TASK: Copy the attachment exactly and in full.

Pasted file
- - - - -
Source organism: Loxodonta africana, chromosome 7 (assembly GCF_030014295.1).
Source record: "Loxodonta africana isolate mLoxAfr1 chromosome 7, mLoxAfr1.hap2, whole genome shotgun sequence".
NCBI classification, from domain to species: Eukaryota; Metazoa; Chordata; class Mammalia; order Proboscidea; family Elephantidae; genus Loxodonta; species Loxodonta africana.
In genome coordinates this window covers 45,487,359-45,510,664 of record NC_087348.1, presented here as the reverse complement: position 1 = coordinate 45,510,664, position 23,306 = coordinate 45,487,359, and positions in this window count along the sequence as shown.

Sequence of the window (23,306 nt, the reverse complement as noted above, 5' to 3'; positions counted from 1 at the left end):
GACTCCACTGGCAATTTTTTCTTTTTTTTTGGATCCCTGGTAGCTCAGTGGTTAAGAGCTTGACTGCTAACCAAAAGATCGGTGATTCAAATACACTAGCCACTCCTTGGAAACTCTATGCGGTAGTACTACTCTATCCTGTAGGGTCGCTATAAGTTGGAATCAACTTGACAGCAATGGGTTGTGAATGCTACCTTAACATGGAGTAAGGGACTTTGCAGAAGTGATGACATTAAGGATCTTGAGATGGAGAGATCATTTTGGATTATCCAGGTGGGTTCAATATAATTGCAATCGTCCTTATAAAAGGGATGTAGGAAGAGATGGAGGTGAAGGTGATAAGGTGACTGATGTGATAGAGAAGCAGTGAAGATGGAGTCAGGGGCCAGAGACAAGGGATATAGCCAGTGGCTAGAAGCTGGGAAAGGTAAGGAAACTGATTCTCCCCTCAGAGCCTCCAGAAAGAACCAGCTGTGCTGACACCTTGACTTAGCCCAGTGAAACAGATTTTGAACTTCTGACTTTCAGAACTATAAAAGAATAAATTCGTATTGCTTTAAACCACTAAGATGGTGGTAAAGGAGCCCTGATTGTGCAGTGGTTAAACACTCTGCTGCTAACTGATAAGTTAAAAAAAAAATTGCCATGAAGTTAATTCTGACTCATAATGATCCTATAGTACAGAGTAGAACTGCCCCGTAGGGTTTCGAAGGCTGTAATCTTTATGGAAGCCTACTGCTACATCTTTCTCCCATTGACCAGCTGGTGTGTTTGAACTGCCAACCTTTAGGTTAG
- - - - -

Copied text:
Source organism: Loxodonta africana, chromosome 7 (assembly GCF_030014295.1).
Source record: "Loxodonta africana isolate mLoxAfr1 chromosome 7, mLoxAfr1.hap2, whole genome shotgun sequence".
NCBI classification, from domain to species: Eukaryota; Metazoa; Chordata; class Mammalia; order Proboscidea; family Elephantidae; genus Loxodonta; species Loxodonta africana.
In genome coordinates this window covers 45,487,359-45,510,664 of record NC_087348.1, presented here as the reverse complement: position 1 = coordinate 45,510,664, position 23,306 = coordinate 45,487,359, and positions in this window count along the sequence as shown.

Sequence of the window (23,306 nt, the reverse complement as noted above, 5' to 3'; positions counted from 1 at the left end):
GACTCCACTGGCAATTTTTTCTTTTTTTTTGGATCCCTGGTAGCTCAGTGGTTAAGAGCTTGACTGCTAACCAAAAGATCGGTGATTCAAATACACTAGCCACTCCTTGGAAACTCTATGCGGTAGTACTACTCTATCCTGTAGGGTCGCTATAAGTTGGAATCAACTTGACAGCAATGGGTTGTGAATGCTACCTTAACATGGAGTAAGGGACTTTGCAGAAGTGATGACATTAAGGATCTTGAGATGGAGAGATCATTTTGGATTATCCAGGTGGGTTCAATATAATTGCAATCGTCCTTATAAAAGGGATGTAGGAAGAGATGGAGGTGAAGGTGATAAGGTGACTGATGTGATAGAGAAGCAGTGAAGATGGAGTCAGGGGCCAGAGACAAGGGATATAGCCAGTGGCTAGAAGCTGGGAAAGGTAAGGAAACTGATTCTCCCCTCAGAGCCTCCAGAAAGAACCAGCTGTGCTGACACCTTGACTTAGCCCAGTGAAACAGATTTTGAACTTCTGACTTTCAGAACTATAAAAGAATAAATTCGTATTGCTTTAAACCACTAAGATGGTGGTAAAGGAGCCCTGATTGTGCAGTGGTTAAACACTCTGCTGCTAACTGATAAGTTAAAAAAAAAATTGCCATGAAGTTAATTCTGACTCATAATGATCCTATAGTACAGAGTAGAACTGCCCCGTAGGGTTTCGAAGGCTGTAATCTTTATGGAAGCCTACTGCTACATCTTTCTCCCATTGACCAGCTGGTGTGTTTGAACTGCCAACCTTTAGGTTAG